Not all incidents in international relations are cataclysmic or game-changing; most are simply another thread woven into the web of history. The blockade imposed on Qatar by Saudi Arabia – along with the UAE, Egypt, Libya, and Bahrain – on 5 June, however, was. Cutting off all diplomatic ties with Qatar and subsequently causing a rift in the Gulf countries and the wider region came as a complete shock to most.
The reasons for the diplomatic crisis are varied and cannot be attributed to one cause. One reason mentioned is Qatar's increasing friendliness and diplomatic ties with Iran, with which it shares part of its vast natural gas resources. Another reason is Qatar's support for certain groups during the Arab Spring protests which took place in 2011, which Saudi Arabia believes threaten its stability.
The reason that Saudi Arabia propagates, however, is the accusation that Qatar has been and is funding terrorism throughout the region. From armed groups in the Levant and Libya to non-violent opposition groups such as the Muslim Brotherhood, the country has allegedly been funding elements of terrorism and extremism for decades.
The main reason for the split in relations, however, is more likely the fact that Qatar has a reputation for going its own way. For decades, the small Gulf country has been using its vast wealth and influence to forge its own path with its own foreign policy based on its own interests, in total contradiction to the path set out by Saudi Arabia. Not only has its foreign policy diverted from that of its larger neighbour, but it has in fact jeopardised it, backing and funding elements which are opposed by Saudi Arabia.
One might wonder how such a small country jutting out of the Arabian peninsula has amassed so much wealth and influence, especially compared to the Saudi giant which looms over it next door. Qatar has attained the bulk of its wealth from its vast energy reserves, earning it the title of being the highest natural gas producer in the world in 2014. Add to that the success of its state airline, Qatar Airways, the popularity of its satellite channel Al Jazeera, and the fact that it owns numerous properties and landmarks in European capitals including approximately 14 per cent of London, and it is easy to see how influential Doha has become.
While Saudi Arabia backed the military coup against Egypt's first democratically elected President Mohamed Morsi, Qatar supported the Muslim Brotherhood leader. While the Kingdom has adopted a policy of zero-tolerance towards Iran, Qatar has continued its economic and diplomatic relations with Tehran (understandably as they share ownership of the world's largest natural gas field). In Libya, Saudi and its allies back army chief Khalifa Haftar in the east of the country, whereas Qatar supports opposition groups in the west. To put it simply, Qatar has made itself out to be a hindrance to the interests of its Gulf neighbour and its stability.
In the aftermath of the diplomatic shutdown, Saudi Arabia drew up 13 demands for Qatar in order for relations to be re-established. They were hugely exaggerated. Among them are those that are almost impossible to meet. Take, for example, the demand that Qatar shut down Al Jazeera and all of its stations. Famed for shocking its worldwide audience with its investigations and hard-hitting coverage on the leadership in the Middle East and the political scandals that have plagued them, Al Jazeera has been a pioneer in the region. However its foes believe it is not critical enough of its host government, Qatar.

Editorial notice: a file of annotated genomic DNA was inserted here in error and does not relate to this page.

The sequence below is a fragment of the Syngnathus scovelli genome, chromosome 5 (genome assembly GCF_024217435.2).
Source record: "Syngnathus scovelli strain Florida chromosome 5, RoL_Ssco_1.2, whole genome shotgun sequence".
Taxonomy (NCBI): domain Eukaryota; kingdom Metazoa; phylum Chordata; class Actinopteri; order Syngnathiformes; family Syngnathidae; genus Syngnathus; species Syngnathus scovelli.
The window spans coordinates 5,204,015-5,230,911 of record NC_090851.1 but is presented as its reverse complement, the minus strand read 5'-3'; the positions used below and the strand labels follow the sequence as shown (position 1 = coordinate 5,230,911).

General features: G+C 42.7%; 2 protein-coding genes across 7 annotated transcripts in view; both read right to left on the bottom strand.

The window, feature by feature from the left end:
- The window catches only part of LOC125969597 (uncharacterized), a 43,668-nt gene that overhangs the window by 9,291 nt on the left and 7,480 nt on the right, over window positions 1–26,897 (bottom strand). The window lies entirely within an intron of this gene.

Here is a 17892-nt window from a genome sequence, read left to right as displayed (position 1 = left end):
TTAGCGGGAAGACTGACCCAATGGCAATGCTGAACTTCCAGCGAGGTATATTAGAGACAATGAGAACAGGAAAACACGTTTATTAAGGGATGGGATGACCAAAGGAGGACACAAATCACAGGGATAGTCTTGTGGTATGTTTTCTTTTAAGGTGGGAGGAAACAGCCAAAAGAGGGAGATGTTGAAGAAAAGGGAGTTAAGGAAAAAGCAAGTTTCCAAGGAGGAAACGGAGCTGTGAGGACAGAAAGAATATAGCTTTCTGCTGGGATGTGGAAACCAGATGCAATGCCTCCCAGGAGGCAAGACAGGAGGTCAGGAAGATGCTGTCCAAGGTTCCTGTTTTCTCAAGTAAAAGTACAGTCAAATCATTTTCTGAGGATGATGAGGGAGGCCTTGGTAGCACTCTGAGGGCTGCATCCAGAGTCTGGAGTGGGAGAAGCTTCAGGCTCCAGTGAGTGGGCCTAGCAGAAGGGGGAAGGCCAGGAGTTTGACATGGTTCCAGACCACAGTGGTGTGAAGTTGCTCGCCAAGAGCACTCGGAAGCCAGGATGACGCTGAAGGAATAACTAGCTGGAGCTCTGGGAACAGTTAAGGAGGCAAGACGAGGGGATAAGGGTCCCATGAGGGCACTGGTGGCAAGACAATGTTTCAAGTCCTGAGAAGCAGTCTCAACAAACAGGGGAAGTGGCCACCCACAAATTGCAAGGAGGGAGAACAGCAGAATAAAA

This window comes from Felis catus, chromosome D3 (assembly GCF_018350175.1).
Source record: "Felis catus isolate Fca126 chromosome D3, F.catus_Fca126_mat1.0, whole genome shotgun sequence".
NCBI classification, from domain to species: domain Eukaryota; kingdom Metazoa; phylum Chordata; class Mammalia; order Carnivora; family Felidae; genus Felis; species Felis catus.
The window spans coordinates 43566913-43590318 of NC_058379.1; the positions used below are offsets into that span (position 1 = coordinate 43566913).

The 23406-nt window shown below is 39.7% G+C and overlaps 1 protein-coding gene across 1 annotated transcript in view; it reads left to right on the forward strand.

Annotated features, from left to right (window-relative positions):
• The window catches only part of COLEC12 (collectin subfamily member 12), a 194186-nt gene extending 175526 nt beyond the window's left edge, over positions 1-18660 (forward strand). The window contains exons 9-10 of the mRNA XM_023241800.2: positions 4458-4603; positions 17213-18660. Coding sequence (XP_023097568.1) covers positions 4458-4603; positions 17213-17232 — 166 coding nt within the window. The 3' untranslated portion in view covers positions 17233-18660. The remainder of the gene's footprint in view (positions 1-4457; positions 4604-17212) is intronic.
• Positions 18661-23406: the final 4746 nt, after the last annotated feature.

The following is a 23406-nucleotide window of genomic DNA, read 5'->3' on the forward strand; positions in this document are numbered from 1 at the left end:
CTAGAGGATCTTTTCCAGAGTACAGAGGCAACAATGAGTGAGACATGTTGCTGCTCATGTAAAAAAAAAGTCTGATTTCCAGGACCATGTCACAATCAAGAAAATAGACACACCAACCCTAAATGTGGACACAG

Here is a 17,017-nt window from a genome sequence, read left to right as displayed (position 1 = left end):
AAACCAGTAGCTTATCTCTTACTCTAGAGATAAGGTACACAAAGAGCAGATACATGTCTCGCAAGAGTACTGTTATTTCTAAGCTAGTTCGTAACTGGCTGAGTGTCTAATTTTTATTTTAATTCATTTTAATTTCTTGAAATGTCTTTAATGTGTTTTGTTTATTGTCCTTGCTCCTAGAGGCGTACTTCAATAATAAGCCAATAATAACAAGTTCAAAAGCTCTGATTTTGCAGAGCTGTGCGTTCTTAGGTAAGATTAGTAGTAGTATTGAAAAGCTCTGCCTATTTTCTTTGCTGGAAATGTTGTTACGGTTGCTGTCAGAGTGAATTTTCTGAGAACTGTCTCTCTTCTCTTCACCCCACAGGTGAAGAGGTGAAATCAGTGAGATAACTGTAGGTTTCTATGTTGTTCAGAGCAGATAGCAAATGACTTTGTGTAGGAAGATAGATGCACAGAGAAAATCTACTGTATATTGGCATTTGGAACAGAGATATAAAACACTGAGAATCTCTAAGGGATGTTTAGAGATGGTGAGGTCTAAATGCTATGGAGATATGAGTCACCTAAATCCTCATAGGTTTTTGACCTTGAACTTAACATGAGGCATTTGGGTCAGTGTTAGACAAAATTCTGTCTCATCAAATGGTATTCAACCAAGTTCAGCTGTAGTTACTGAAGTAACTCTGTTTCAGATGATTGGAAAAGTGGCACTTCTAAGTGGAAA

Then comes the demands that all ties with Iran be severed and the Turkish base in Qatar be closed. This effectively forces Doha to pit itself against regional neighbours with which it has no choice but to do business.
Overall, the demands are absurd and, in the words of the Qatari foreign minister, they were "meant to be rejected". There is no dignified way for Qatar to accept these demands, and there is no chance that a country accustomed to wielding such influence will give it up so easily, despite the economic pressure.
Lords of war
Despite Trump's apparent support for Saudi's stance with regards to the view that Qatar sponsors terrorism, his administration has had quite the opposite view, urging Saudi Arabia and the UAE to ease the blockade.
One would be naïve to think that the US supports one or the other, however. Though the US did honour the Saudis by striking up a multi-billion dollar arms deal with them and strengthening relations weakened by the Obama administration, it also signed a $12 billion deal for the supply of dozens of F-15 jets to the isolated Gulf nation last month.
The message is clear: the US is arming both sides of the conflict, as it has done countless times in so many regional crises. There are fears that Saudi Arabia will take military action against Qatar if the demands are not met, and that there will be a scene reminiscent of the Iraqi invasion of Kuwait – a hegemonic giant bullying the vulnerable kid next door. The demands have not yet been met, the ten day limit that Saudi Arabia set is up, and the Qatari foreign minister has now rejected the demands and says the country does not fear military retaliation. If armed conflict does break out soon, then the US has ensured that both sides are armed to the teeth.
Whatever the outcome, three things are for certain: the crisis will not end quickly, Iran is the only regional benefactor as it watches its Arab foes bicker and Qatar draw itself even closer to it, and the US has set the stage for a fresh armed conflict ready to burst at any time – a new Gulf War.
The views expressed in this article belong to the author and do not necessarily reflect the editorial policy of Middle East Monitor.